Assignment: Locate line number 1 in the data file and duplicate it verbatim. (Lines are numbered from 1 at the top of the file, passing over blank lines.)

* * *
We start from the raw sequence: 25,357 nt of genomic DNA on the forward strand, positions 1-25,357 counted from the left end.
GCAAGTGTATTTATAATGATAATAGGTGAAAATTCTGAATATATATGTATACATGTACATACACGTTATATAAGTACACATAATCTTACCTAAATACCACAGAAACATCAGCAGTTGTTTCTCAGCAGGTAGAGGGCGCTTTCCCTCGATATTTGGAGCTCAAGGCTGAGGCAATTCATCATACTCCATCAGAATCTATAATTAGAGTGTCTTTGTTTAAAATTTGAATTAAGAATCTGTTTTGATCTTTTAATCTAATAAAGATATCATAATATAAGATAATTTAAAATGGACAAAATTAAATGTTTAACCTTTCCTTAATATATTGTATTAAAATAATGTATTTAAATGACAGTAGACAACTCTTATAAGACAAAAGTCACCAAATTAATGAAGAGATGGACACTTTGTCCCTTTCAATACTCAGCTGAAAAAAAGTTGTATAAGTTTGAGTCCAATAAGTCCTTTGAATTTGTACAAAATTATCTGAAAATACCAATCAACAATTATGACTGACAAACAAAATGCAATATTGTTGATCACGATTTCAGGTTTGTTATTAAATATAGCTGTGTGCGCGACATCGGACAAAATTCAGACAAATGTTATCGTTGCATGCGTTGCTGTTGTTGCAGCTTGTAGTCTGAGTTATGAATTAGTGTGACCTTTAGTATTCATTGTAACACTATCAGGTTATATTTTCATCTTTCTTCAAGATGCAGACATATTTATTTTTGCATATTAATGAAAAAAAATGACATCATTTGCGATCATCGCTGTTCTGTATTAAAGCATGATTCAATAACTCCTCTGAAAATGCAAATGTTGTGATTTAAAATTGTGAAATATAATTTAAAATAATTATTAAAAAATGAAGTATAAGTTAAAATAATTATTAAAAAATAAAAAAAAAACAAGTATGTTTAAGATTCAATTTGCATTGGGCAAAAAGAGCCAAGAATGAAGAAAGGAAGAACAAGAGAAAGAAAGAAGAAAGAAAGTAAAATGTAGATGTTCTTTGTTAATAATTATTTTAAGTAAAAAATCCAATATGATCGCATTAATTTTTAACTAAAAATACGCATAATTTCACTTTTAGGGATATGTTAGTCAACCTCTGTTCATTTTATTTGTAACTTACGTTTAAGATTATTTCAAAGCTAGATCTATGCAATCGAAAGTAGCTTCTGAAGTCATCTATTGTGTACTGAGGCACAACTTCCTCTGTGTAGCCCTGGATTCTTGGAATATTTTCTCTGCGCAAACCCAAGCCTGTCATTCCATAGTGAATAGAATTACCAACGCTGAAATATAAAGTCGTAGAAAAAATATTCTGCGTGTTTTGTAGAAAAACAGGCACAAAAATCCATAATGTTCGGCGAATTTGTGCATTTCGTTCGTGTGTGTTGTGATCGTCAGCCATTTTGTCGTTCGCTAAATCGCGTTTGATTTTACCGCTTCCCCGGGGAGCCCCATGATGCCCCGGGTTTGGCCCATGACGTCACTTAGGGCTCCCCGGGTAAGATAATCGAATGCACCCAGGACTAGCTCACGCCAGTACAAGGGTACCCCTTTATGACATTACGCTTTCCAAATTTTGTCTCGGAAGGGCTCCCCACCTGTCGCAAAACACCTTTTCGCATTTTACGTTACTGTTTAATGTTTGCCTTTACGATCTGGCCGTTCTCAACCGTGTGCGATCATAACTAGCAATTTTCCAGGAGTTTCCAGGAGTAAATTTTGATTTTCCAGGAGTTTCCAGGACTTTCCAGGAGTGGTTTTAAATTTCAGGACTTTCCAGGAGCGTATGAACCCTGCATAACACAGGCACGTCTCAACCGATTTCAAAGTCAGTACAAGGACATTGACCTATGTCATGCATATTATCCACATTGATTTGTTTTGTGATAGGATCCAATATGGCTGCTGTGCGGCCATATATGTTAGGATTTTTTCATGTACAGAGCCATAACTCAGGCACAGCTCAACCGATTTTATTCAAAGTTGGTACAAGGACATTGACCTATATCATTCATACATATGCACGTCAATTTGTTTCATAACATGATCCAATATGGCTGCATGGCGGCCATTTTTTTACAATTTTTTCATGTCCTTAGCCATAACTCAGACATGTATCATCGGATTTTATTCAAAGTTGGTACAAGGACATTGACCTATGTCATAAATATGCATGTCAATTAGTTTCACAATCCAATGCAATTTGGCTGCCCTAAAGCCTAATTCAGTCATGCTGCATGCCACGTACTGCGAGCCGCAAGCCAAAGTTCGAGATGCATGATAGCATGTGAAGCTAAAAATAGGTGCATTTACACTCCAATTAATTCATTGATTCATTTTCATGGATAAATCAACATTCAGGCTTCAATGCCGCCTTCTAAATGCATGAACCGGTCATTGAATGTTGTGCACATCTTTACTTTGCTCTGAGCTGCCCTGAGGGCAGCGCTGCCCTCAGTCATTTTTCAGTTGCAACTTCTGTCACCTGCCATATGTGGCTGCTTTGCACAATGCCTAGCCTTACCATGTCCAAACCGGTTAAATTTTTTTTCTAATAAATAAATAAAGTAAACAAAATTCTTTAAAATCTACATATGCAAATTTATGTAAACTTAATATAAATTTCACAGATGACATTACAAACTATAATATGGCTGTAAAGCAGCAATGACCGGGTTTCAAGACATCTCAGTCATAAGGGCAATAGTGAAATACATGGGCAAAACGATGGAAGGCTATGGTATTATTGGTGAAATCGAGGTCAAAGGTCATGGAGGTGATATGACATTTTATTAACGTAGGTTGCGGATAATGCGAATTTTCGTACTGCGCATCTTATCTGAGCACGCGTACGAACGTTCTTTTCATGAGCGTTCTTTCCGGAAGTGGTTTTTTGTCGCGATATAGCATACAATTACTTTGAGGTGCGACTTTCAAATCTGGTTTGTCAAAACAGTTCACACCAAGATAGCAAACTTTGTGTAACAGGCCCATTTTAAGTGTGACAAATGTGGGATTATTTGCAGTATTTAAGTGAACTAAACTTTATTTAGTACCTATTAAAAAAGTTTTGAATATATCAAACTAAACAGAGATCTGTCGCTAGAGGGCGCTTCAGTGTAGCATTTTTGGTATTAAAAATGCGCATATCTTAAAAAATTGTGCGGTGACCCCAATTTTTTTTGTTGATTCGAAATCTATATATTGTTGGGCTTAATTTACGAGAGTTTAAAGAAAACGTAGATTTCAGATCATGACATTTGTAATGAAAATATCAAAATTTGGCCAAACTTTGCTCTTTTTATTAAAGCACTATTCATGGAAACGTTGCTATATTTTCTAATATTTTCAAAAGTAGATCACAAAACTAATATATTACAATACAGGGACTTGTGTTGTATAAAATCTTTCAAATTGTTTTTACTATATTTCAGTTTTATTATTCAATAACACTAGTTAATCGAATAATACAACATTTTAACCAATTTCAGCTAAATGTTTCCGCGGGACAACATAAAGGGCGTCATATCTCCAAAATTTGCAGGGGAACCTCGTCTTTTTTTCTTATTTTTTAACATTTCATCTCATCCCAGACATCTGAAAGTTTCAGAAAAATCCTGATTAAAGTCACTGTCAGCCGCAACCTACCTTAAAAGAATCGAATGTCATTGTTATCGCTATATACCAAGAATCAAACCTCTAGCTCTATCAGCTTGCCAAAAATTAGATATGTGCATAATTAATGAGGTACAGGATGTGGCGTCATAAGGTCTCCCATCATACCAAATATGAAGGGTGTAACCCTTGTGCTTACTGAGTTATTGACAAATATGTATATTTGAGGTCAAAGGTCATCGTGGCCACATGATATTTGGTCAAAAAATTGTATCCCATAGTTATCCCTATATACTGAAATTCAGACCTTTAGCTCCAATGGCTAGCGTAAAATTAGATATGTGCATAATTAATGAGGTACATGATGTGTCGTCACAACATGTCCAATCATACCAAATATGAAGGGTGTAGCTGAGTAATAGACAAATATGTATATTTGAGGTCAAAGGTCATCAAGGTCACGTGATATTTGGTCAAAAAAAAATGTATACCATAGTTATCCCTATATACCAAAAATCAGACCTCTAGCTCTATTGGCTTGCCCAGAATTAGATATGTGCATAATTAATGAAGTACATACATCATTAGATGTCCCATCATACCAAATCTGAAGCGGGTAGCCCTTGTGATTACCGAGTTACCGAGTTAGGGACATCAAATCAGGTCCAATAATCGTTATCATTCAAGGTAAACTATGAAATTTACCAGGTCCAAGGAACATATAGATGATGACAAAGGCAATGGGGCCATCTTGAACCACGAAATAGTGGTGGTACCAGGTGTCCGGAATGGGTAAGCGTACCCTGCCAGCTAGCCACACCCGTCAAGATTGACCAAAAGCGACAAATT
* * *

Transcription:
We start from the raw sequence: 25,357 nt of genomic DNA on the forward strand, positions 1-25,357 counted from the left end.